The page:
In addition to recruiting both established and up-and-coming artists for the main visuals, the YouFab awards boasts another big name – Japanese sculptor Kohei Nawa, who designed the award’s unique trophy. The Japanese sculptor is best known for his PixCell series, where he covers found objects such as a taxidermied deer with a layer of glass beads, prisms, glue, plaster and spray foam. Nawa, who is known for using 3D scanning and printing in his sculptures, designed the trophy to capture the concept of an “excellent challenge of the digital fabrication area.”
The YouFab community extends beyond just its masthead of judges and trophy and visual designers and those in the digital fabrication community alone. As YouFab is renowned for being “category-free”, the community has grown to consist of creators who specialize in new media art, architecture, speculative design, education, bio-technology, community design, service design and much more. In fact, one of Ishizuka’s favorite YouFab works, “Fish Hammer” by Neil Mendoza, involves pop and analog with less of an emphasis on innovation and technology.
With the introduction of Leonhard Barto from renowned Indonesian art collective ruangrupa as a judge in 2019, YouFab has also grown beyond just following trends in the United States to become more diverse and inclusive of elements from South East Asia and other parts of the world.
Ishizuka said she delights in seeing artists such as influential Japanese media, video and installation artist Tadasu Takamine take part in YouFab in order to become a part of the community. Previous YouFab winners have used the awards as a springboard to prestigious awards and widespread press acclaim. Previous winners and judges include BBC 100 Women honoree Amy Karle, Forbes Japan 30 under 30 Kazuya Kawasaki and Gerfried Stocker, artistic director of Ars Technica.
Besides encouraging artists to design art with purpose, it was important to Ishizuka for YouFab to become the bridge that connects creators with the society that their art serves.
As such, the awards partner with a major business sponsor each year for a special award category that is mutually beneficial to businesses and artists. YouFab works with the business partner to determine the category theme so that the business can discover innovative insight and solutions relevant to its field, as well as the artistic talent who it can work with to make these visions a reality.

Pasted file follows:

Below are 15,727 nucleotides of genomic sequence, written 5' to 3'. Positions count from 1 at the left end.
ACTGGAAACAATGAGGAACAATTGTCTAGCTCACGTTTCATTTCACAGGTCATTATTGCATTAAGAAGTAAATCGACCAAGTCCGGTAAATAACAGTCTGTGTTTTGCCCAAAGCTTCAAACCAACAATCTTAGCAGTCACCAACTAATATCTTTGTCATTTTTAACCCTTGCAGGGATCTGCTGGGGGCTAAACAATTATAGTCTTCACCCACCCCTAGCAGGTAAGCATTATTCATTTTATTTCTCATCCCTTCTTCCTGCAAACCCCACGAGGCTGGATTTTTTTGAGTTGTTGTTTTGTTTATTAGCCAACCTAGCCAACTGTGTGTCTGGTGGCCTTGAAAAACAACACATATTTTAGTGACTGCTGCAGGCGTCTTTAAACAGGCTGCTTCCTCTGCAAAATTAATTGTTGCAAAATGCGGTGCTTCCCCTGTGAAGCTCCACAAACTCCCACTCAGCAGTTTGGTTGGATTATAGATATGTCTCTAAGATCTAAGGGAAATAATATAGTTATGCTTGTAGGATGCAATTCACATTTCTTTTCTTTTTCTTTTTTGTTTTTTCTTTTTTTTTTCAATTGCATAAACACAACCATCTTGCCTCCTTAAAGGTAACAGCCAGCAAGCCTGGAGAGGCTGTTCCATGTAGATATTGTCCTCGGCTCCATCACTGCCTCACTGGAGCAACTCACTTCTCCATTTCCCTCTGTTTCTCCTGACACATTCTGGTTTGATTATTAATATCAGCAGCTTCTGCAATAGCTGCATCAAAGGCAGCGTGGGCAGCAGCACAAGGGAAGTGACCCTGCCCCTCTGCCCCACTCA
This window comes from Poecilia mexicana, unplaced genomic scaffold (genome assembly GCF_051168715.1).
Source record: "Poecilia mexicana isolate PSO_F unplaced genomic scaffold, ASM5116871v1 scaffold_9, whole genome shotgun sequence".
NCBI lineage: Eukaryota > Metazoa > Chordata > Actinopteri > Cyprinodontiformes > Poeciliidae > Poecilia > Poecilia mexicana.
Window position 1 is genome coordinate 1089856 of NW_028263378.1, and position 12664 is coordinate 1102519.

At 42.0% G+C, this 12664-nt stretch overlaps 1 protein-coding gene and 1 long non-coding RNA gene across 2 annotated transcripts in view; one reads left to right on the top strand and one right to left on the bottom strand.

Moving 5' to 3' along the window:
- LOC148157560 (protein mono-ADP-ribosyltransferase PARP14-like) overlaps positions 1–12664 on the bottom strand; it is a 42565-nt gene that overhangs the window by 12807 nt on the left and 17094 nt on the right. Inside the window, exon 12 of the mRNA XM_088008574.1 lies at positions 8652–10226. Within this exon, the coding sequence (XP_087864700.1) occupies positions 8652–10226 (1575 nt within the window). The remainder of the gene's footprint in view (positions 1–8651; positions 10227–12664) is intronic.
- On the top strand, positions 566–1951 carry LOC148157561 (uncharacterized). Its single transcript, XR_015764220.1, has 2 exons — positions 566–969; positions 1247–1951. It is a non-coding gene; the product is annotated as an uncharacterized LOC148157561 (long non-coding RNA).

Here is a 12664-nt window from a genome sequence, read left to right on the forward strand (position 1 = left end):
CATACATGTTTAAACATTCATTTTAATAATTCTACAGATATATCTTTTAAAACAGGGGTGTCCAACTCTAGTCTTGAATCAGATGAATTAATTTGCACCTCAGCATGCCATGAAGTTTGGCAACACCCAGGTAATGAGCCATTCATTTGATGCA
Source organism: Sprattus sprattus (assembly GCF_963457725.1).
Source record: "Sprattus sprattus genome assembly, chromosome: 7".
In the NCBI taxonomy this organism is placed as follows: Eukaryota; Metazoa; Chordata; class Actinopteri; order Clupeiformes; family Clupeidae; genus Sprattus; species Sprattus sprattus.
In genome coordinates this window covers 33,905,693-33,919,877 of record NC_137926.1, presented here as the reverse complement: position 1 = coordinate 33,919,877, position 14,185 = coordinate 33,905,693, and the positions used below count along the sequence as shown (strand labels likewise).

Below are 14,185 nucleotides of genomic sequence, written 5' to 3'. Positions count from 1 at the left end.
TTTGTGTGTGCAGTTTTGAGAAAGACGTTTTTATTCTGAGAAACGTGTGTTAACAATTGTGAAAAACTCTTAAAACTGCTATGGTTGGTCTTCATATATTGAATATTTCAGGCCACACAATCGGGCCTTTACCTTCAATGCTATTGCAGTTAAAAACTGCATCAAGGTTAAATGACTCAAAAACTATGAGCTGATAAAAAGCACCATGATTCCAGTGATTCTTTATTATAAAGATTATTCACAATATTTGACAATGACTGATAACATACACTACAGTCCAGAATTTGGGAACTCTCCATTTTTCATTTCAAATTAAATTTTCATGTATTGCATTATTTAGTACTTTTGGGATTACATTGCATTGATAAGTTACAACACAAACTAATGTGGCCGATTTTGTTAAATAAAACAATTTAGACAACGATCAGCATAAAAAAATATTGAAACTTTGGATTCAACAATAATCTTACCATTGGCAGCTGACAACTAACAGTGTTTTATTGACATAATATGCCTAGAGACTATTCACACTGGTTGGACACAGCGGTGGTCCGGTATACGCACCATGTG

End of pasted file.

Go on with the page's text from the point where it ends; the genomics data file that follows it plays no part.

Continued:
This year, YouFab has partnered with Japanese rail giant East Japan Railway Company for the “NewHere Prize” that calls on entrants to design works that envision the future of transport and mobility. YouFab partners in previous years include Panasonic and Lion.
Looking forward, Ishizuka wants to open a YouFab Academy to create a learning space for knowledge sharing. Rather than treating education as an administrative service, her hope is to establish a free and public school of sorts that teaches not just art, but knowledge.
Although she is inspired by Japanese artists Takahiro Yamaguchi, Kazuya Kawasaki, Soichiro Mihara, she feels that the country’s creative scene has fallen behind since the 90s.
“The current Japanese creative scene doesn’t look outwards and so there is no inspiration, no spark, no creativity,” she said. “We have the internet but we’re not looking beyond domestic inspiration and not connecting with the world.”
The academy, whether virtual or real, would change that. “For Japanese creators, it will be a place to foster creativity in society and the world,” she said. “For creators around the world, it will be a platform where they can get advice when they are facing obstacles and creative blocks.”
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In line with its mission of capturing the zeitgeist through art and design, the 2020 award theme is “Contactless”. As the COVID-19 pandemic has forced sudden changes to social systems and personal lifestyles through quarantines, lockdowns and social distancing measures, YouFab is calling for designs that shed light on experiences that bring humanity back to everyday life, as well as works that present actual experiences where being contactless is stronger by default.
The YouFab awards are open to all individuals and corporations around the world, regardless of age and nationality. All works, products and services past the planning stage will be accepted, and works can be physically or practically implemented, currently in operation or have already been published or released. Starting 2019, works done without digital production tools are also welcome.
Submission dates: Saturday August 1, 2020 – 12:00pm JST Saturday October 31
Grand Prize: Kohei Nawa-designed trophy and US$2,000
First Prize: Kohei Nawa-designed trophy and US $1,000
Student Prize: Certificate and US$500
Special NewHere Prize: Certificate and US$1,000